## Optimal Merge Patterns (Two way merge pattern):

- Two sorted files containing n and m records respectively could be
**merged together**to obtain one sorted file in time**O(m+n)**. - When more than two sorted flies are to be merged together the merge can be accomplished by repeatedly merging sorted files in pairs.
- If files
**Xl, X2, X3 and X4**are to be merged we could first merge**Xl**and**X2**to get a file**Yl**. Then we could merge**Yl and X3**to get Y2.Finally, Y2 and X4 could be merged to obtain the desired sorted file. - Alternatively, we could first merge Xl and X2 getting Yl, then merge X3 and X 4 getting Y2 and finally Y1 and Y2 getting the desired sorted file.
- Given n sorted files there are many ways in which to pairwise merge them into a single sorted file.
- Different pairings require differing amounts of computing time.
- The problem we shall address ourselves to now is that of determining an optimal (i.e. one requiring the fewest comparisons) way to pairwise merge n sorted files together.

**Optimal Merge Patterns Example :**

Xl, X2 and X3 are three sorted files of length 30, 20 and 10 records each. Merging Xl and X2 requires 50 record moves. Merging the result with X3 requires another 60 moves. The total number of record moves required to merge the three files this way is 110.

**Y1 = X1+X2 = 30+20=50 moves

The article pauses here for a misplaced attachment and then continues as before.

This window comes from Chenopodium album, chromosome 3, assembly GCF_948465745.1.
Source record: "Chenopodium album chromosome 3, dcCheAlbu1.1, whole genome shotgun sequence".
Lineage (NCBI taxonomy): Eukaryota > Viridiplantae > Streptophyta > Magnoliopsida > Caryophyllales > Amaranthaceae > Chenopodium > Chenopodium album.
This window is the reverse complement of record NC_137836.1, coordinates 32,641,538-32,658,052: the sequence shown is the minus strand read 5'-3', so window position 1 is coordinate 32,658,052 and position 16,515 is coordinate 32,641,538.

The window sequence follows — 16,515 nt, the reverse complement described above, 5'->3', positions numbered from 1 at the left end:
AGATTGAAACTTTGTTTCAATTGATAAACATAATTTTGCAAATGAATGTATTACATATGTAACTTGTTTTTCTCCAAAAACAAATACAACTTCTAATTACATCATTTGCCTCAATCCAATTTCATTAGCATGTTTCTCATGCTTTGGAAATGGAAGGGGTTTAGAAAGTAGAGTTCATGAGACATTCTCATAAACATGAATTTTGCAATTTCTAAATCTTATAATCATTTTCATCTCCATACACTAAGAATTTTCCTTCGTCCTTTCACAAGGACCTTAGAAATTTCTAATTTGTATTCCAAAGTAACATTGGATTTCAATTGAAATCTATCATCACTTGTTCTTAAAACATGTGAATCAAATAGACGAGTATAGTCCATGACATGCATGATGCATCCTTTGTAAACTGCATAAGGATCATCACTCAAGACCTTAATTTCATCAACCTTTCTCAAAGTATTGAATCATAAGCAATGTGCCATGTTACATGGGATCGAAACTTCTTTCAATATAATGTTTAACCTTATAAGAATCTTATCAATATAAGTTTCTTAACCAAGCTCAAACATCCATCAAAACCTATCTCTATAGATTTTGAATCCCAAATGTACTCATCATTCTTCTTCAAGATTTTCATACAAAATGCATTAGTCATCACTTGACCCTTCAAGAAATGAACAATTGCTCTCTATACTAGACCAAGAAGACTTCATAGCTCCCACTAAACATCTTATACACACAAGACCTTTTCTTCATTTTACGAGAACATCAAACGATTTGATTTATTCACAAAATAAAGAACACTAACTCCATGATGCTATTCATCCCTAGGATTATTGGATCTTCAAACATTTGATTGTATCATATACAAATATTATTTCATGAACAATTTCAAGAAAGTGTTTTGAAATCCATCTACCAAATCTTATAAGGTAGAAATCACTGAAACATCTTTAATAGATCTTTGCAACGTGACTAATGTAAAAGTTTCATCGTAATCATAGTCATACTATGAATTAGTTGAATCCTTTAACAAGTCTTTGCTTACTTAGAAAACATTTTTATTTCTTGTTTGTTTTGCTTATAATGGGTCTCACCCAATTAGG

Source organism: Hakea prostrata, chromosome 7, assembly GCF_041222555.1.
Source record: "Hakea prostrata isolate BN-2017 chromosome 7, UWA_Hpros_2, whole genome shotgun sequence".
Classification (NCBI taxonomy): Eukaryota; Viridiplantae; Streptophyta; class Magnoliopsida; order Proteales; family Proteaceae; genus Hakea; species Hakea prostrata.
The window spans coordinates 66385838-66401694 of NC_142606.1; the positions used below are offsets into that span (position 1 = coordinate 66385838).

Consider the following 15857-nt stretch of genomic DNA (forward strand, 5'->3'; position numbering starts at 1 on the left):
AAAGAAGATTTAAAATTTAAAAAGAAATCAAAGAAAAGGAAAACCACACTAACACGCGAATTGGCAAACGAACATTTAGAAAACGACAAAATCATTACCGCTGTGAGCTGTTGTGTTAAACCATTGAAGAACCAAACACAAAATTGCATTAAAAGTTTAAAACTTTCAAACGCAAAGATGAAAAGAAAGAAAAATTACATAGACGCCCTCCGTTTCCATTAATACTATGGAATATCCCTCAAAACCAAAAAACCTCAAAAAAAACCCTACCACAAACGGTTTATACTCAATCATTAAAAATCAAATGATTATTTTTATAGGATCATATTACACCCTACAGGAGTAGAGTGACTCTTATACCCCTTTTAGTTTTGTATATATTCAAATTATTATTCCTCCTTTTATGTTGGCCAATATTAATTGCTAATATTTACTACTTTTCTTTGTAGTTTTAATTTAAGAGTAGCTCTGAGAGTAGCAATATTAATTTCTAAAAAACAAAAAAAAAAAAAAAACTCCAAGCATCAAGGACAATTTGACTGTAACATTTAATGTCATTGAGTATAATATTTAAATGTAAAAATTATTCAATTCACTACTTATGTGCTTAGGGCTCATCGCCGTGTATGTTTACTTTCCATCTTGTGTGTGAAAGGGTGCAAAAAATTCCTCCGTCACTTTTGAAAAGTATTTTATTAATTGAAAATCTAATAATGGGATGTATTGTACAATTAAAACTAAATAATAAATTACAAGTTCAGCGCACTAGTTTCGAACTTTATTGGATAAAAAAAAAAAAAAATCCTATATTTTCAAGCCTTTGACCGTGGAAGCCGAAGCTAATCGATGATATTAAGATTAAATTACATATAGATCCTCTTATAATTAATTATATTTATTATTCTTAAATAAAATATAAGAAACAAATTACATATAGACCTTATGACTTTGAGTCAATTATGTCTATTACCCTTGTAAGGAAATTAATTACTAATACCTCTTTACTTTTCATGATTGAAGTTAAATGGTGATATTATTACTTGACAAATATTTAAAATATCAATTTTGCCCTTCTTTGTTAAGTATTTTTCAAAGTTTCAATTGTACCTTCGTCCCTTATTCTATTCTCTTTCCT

Y2 = Y1+ X3 = 50 + 10=60 moves**

**Total number of record moved = 50+60 = 110**

If instead, we first merge X2 and X3 (taking 30 moves) and then Xl (taking 60 moves), the total record moves made is only 90. Hence, the second merge pattern is faster than the first.

**Z1 = X2+X3=20+10=30 moves
Z2=Z1+X1=30+30=60 moves**

**Total number of record moved = 30+60=90 moves**

## Representing a merge pattern:

- The merge pattern will be referred to as a two-way merge pattern (each merge step involves the merging of two files.)
- The two way merge patterns can be represented by binary merge tree.
- A binary merge tree representing the optimal merge pattern obtained for the above six files.
- The leaf nodes are drawn as squares and represent the given files. These nodes will be called external nodes.
- The remaining nodes are drawn circular and are called internal nodes.
- Each internal node has exactly two children and it represents the file obtained by merging the files represented by its two children. The number in each node is the length (i.e., the number of records) of the file represented by that node.

**Example: **(a, b, c, d, e, f) = (46, 13, 20, 10, 5, 6)

Topic : Optimal Merge Patterns

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